......@@ -252,7 +250,7 @@ terminal's standard input stream (@code{stdin}) instead.
@samp{--batch} implies @samp{-q} (do not load an initialization file),
but @file{site-start.el} is loaded nonetheless. It also causes Emacs
to exit after processing all the command options. In addition, it
disables auto-saving except in buffers for which it has been
disables auto-saving except in buffers for which auto-saving is
explicitly requested.
@item --script @var{file}
......@@ -270,8 +268,8 @@ Emacs. They can start with this text on the first line
@noindent
which will invoke Emacs with @samp{--script} and supply the name of
the script file as @var{file}. Emacs Lisp then treats @samp{#!} as a
comment delimiter.
the script file as @var{file}. Emacs Lisp then treats the @samp{#!}
on this first line as a comment delimiter.
@item -q
@opindex -q
......@@ -280,11 +278,10 @@ comment delimiter.
@cindex bypassing init and @file{default.el} file
@cindex init file, not loading
@cindex @file{default.el} file, not loading
Do not load your Emacs initialization file, and do not load the file
@file{default.el} either (@pxref{Init File}). Regardless of this
switch, @file{site-start.el} is still loaded. When Emacs is invoked
like this, the Customize facility does not allow options to be saved
(@pxref{Easy Customization}).
Do not load any initialization file (@pxref{Init File}). When Emacs
is invoked with this option, the Customize facility does not allow
options to be saved (@pxref{Easy Customization}). This option does
not disable loading @file{site-start.el}.
@item --no-site-file
@opindex --no-site-file
......@@ -371,45 +368,6 @@ also guarantees there will be no problem redirecting output to
@file{log}, because Emacs will not assume that it has a display terminal
to work with.
@node Resume Arguments
@appendixsec Resuming Emacs with Arguments
You can specify action arguments for Emacs when you resume it after
a suspension. To prepare for this, put the following code in your
@file{.emacs} file (@pxref{Hooks}):
@c `resume-suspend-hook' is correct. It is the name of a function.
@example
(add-hook 'suspend-hook 'resume-suspend-hook)
(add-hook 'suspend-resume-hook 'resume-process-args)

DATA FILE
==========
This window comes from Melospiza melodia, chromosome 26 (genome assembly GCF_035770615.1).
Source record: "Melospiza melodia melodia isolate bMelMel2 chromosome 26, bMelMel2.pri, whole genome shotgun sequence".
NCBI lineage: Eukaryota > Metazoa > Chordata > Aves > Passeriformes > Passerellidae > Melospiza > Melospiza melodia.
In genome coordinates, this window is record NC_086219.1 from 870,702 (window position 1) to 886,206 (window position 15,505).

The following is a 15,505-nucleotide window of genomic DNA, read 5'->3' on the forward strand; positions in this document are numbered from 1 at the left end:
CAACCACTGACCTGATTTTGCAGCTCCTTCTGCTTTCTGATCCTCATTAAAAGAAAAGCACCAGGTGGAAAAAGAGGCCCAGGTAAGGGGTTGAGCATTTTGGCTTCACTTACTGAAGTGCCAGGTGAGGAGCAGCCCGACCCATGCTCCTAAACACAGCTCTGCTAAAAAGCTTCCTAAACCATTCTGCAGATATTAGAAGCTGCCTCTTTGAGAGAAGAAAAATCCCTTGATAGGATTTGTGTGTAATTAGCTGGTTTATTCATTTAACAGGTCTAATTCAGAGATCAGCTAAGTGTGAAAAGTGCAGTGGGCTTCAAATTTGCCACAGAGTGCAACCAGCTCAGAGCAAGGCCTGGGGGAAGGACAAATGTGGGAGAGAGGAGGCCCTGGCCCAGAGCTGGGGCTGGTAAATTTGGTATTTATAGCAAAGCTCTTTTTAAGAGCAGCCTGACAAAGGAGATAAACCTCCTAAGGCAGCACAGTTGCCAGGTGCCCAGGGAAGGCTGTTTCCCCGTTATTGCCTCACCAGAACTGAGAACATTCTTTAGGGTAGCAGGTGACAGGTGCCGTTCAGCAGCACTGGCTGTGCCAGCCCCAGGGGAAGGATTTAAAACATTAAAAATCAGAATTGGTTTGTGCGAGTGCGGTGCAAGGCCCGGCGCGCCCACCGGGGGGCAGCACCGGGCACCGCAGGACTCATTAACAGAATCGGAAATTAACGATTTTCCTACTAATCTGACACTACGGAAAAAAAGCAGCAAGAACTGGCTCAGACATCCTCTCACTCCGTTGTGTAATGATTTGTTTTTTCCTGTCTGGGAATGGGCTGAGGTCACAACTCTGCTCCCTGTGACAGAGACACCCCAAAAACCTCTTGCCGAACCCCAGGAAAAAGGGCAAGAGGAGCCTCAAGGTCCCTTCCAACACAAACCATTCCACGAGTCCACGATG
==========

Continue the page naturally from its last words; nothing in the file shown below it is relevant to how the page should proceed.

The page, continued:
@end example
As further preparation, you must execute the shell script
@file{emacs.csh} (if you use csh as your shell) or @file{emacs.bash}
(if you use bash as your shell). These scripts define an alias named
@code{edit}, which will resume Emacs giving it new command line
arguments such as files to visit. The scripts are found in the
@file{etc} subdirectory of the Emacs distribution.
Only action arguments work properly when you resume Emacs. Initial
arguments are not recognized---it's too late to execute them anyway.
Note that resuming Emacs (with or without arguments) must be done from
within the shell that is the parent of the Emacs job. This is why
@code{edit} is an alias rather than a program or a shell script. It is
not possible to implement a resumption command that could be run from
other subjobs of the shell; there is no way to define a command that could
be made the value of @env{EDITOR}, for example. Therefore, this feature
does not take the place of the Emacs Server feature (@pxref{Emacs
Server}).
The aliases use the Emacs Server feature if you appear to have a
server Emacs running. However, they cannot determine this with complete
accuracy. They may think that a server is still running when in
actuality you have killed that Emacs, because the file
@file{/tmp/esrv@dots{}} still exists. If this happens, find that
file and delete it.
@node Environment
@appendixsec Environment Variables
@cindex environment variables
......@@ -424,19 +382,19 @@ letters only. The values are all text strings.
environment automatically from their parent process. This means you
can set up an environment variable in your login shell, and all the
programs you run (including Emacs) will automatically see it.
Subprocesses of Emacs (such as shells, compilers, and version-control
software) inherit the environment from Emacs, too.
Subprocesses of Emacs (such as shells, compilers, and version control
programs) inherit the environment from Emacs, too.